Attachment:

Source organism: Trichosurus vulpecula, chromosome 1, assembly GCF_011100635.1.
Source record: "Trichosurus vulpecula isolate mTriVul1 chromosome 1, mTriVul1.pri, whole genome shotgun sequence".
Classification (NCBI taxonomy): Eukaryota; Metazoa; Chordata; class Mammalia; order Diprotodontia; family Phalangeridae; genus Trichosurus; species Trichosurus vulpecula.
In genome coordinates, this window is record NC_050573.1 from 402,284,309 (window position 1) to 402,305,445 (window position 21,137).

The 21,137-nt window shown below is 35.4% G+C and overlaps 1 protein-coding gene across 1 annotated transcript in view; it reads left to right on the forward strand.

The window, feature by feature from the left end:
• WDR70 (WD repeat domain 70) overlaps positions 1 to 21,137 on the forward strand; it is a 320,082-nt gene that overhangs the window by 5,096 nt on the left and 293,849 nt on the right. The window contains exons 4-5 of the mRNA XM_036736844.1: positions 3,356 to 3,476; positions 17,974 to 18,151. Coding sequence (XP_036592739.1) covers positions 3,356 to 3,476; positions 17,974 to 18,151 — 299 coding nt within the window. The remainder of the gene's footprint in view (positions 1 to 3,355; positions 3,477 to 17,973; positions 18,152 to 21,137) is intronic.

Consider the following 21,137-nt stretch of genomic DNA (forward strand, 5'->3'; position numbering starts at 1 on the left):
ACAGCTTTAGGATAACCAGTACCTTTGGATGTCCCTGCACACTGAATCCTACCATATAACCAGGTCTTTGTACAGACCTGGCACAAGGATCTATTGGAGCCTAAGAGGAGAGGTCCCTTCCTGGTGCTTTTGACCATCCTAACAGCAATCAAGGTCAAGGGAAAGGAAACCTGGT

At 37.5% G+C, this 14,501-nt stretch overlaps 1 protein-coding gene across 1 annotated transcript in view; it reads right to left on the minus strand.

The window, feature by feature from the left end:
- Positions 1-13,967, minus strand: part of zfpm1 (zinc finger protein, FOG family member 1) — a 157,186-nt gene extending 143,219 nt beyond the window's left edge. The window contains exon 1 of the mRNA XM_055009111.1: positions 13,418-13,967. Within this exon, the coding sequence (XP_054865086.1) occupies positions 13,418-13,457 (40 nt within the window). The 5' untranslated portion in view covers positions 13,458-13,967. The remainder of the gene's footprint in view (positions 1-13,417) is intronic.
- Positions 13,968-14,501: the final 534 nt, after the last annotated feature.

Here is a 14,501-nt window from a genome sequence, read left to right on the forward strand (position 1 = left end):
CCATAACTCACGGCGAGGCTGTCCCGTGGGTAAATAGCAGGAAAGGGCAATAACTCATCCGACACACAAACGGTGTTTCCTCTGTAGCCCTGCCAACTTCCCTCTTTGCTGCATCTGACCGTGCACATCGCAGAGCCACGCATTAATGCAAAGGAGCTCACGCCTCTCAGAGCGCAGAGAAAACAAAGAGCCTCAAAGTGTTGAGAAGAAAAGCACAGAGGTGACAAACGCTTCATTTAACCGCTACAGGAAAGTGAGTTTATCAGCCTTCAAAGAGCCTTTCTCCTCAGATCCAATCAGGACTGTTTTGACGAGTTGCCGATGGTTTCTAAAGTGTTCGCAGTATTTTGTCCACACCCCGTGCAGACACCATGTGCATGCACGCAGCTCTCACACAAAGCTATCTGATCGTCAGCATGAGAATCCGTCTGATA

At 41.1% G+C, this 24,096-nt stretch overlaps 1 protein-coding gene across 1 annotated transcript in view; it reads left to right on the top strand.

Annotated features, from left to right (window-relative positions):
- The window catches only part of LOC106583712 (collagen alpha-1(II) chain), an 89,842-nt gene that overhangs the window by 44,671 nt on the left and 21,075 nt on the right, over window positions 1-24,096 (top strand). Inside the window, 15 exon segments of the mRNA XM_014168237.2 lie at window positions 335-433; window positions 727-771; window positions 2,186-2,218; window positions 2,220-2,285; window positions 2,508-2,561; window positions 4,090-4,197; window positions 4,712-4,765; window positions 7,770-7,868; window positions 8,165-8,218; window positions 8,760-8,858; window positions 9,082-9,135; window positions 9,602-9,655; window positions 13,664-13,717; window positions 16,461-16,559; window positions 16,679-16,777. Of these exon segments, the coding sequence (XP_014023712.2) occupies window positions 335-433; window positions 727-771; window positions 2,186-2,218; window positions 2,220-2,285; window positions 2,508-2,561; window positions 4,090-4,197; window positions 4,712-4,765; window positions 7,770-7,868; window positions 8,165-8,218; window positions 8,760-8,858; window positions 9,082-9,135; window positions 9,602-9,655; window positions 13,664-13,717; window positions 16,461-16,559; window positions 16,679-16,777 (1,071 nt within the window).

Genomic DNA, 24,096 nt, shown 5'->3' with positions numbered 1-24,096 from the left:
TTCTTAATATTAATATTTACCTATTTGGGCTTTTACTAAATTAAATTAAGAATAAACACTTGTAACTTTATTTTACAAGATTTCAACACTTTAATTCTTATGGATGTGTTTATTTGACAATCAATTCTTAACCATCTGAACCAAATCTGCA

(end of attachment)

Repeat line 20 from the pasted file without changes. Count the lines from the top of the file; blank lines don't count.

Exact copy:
TTCTTAATATTAATATTTACCTATTTGGGCTTTTACTAAATTAAATTAAGAATAAACACTTGTAACTTTATTTTACAAGATTTCAACACTTTAATTCTTATGGATGTGTTTATTTGACAATCAATTCTTAACCATCTGAACCAAATCTGCA